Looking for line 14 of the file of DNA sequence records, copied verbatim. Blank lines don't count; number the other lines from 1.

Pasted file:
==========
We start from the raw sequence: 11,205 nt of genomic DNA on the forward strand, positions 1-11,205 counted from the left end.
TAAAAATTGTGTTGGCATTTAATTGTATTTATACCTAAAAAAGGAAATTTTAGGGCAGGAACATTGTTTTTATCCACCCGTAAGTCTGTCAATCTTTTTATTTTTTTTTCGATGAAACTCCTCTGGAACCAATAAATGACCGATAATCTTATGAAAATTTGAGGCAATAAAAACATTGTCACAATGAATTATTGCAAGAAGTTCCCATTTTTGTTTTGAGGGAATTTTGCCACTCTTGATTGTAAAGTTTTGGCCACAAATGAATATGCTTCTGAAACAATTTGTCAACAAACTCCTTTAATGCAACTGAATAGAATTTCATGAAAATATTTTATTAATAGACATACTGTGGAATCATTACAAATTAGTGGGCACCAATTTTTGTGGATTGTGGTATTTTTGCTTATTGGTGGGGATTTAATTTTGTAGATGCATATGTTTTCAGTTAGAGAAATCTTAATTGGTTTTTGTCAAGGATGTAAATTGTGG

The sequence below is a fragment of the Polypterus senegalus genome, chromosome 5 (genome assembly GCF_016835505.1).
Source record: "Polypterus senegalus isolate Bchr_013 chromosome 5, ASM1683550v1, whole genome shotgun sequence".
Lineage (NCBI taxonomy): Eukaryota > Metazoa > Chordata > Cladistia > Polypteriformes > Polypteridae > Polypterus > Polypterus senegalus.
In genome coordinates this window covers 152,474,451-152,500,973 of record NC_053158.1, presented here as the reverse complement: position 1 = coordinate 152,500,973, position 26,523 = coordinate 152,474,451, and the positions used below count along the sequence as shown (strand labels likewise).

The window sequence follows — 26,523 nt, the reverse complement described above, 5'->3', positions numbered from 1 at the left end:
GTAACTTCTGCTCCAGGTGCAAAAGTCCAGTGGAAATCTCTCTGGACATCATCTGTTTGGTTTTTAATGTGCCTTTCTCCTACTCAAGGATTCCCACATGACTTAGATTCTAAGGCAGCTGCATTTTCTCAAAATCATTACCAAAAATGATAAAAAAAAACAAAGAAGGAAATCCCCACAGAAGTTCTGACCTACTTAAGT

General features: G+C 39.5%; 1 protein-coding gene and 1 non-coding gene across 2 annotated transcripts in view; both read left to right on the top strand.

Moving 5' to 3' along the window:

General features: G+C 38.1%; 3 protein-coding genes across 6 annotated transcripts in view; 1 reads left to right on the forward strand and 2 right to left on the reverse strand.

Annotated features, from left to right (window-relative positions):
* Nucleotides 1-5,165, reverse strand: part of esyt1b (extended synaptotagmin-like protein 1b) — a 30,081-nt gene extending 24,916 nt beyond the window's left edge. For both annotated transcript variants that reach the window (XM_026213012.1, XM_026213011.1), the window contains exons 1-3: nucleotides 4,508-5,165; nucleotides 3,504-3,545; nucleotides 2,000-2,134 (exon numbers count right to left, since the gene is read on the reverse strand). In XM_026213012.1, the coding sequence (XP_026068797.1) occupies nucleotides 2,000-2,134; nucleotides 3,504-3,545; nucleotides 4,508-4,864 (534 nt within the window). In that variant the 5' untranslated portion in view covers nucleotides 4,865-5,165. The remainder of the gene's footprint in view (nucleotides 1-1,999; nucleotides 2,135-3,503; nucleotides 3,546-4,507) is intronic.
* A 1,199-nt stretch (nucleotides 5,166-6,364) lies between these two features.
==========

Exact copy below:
* A 1,199-nt stretch (nucleotides 5,166-6,364) lies between these two features.